btw this does not reflect in any way my opinions of LEO who I hold in high regard, but the bullying tactics used by some are the source of disdain for the system in general for many people.

rick_reno
May 21, 2005, 12:28 PM
I expect this court - which hasn't been generous with the 4th Amendment - to rule in favor of the state.

DSRUPTV
May 21, 2005, 01:39 PM
It seems to me reasonable that if the first answer was a no then it should stand and the officer should go try to get a warrant. I, by the way, am very supportive of Police Officers, but even when I had "arrest search and seizure" in B.L.E.T. I thought there could be problems to one person being able to give consent to search common areas like the roomate example. I also think that many people need to take steps to be more educated about their rights.

centac
May 21, 2005, 01:50 PM
Does anyone know of any research, and I dont mean an online poll, but actual, rigorous, scientifically sound research, that has measured the general public's knowledge of their rights?

In articles like this you see a lot of inferences that people may or may not know what thhier rights are, but I've never seen any actual measures taken.

Vernal45
May 21, 2005, 02:01 PM
The majority of people do not know there rights, in regards to consent searches. That is why police easily run rough shod over citizens to gain consent.

When you are read your rights, you are told you do not have to say anything. I think, like the Texas Bill that LEO's dont want, the police should inform you that you have the RIGHT not to consent to a search. Will that happen? Nope, police wont give up their power.

centac
May 21, 2005, 02:18 PM
Do you have any evidence to back that up, or is that one of the things that "everybody knows?"

A lot of time when I Mirandized people I'd ask them to explain their rights to me, most all of them knew that they didnt have to say anything, answer any questions, and that they could have a lawyer present. Some agencies even use a "participating Miranda" where people are tested on their prior knowledge of their rights.

In asking for a consent to search I was always taught that the officer had to explain that the person was free to not consent, in essence advising them of their right to refuse.

Mr. X
May 21, 2005, 02:35 PM
A lot of time when I Mirandized people I'd ask them to explain their rights to me, most all of them knew that they didnt have to say anything, answer any questions, and that they could have a lawyer present. Some agencies even use a "participating Miranda" where people are tested on their prior knowledge of their rights.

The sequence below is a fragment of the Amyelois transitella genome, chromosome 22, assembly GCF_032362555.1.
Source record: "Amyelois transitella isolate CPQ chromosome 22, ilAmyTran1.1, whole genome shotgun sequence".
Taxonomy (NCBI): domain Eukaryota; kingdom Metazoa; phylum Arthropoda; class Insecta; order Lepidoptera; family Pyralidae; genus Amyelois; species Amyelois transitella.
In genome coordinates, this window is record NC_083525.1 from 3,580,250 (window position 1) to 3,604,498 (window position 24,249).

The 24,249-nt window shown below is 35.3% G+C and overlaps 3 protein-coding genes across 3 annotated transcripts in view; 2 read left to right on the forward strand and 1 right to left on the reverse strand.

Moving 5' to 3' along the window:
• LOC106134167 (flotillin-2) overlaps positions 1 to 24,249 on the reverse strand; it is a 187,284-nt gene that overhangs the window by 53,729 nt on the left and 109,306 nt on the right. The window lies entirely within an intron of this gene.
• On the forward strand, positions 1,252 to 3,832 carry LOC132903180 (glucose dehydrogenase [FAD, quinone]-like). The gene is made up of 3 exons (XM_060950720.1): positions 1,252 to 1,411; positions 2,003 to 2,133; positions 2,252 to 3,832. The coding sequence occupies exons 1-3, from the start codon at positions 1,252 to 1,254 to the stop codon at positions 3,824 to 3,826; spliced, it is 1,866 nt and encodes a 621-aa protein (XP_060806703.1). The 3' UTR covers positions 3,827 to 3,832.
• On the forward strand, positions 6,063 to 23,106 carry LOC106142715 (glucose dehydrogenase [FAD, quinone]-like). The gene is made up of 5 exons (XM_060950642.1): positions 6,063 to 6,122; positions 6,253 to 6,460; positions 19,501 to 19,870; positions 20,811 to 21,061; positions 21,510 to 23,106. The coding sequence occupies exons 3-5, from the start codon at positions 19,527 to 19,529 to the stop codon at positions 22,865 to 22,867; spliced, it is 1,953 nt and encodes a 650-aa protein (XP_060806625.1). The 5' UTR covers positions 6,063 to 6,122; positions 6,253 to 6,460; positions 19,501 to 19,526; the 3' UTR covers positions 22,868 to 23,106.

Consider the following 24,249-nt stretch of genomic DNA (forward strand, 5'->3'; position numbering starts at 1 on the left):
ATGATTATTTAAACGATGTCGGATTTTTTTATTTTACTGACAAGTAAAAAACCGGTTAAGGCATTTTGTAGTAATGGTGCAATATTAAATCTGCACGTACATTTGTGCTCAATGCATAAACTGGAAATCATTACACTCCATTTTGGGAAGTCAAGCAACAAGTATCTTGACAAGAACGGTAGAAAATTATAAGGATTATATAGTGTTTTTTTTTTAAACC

Most of those folks either watched a lot of "NYPD Blue" etc. or had run-ins with the police before. People who have little experience with the law are those who are most vulnerable.

Does anyone know of any research, and I dont mean an online poll, but actual, rigorous, scientifically sound research, that has measured the general public's knowledge of their rights?

Considering many folks don't know who the VP is or the Heliocentric Theory of the Solar System, no thanks to Copernicus, Keppler or Galileo and nearly 500 years of knowledge, do you think they know something as "inconsequential" as their rights?

Interesting that she doesnt discuss children, or house guests.

Exactly what I was wondering.

Biker
May 21, 2005, 02:41 PM
I'm really not trying to jack this thread, but for the life of me, I can't find a quote function on this board. Am I missing something?
Thanks and appologies.
Biker

Vernal45
May 21, 2005, 02:57 PM
In asking for a consent to search I was always taught that the officer had to explain that the person was free to not consent, in essence advising them of their right to refuse.


I wish the cops that have pulled me over and asked if they could search had been taught that way, when I answered no, the response varied to either "if you have nothing to hide" or "we can get a warrant". The intimidation factor makes some folks cave. What academy did you go to that taught you to explain to the person that they were free to not consent? I want to send them a letter of appreciation.

centac
May 21, 2005, 04:05 PM
That's probably because motor vehicles fall under a different exception to the warrant requirement - the Carroll Doctrine. Motor vehicle searches and dwelling searches are not comparable.


Have'nt you said that you are an ex-cop?

Vernal45
May 21, 2005, 04:28 PM
California v. Acevedo [500 U.S. 565 (1991)]. Concluded that searches of containers in automobiles without a warrant were constitutional if probable cause for the search existed.

Carrol Doctrine:

Court held that a law enforcement officer would not need a search warrant to search a motor vehicle (based on probable cause to believe that an item subject to seizure was inside) if that vehicle were on public property. This is the "automobile exception" to the warrant requirement of the Fourth Amendment (also known as the Carroll doctrine).


This has not one thing, nothing, to do with what we are talking about on this thread. To put you back on track: We are discussing CONSENT SEARCHES, and citizens rights to refuse to consent


And I was really beginning to believe that you are/were a cop. :scrutiny:

centac
May 21, 2005, 05:01 PM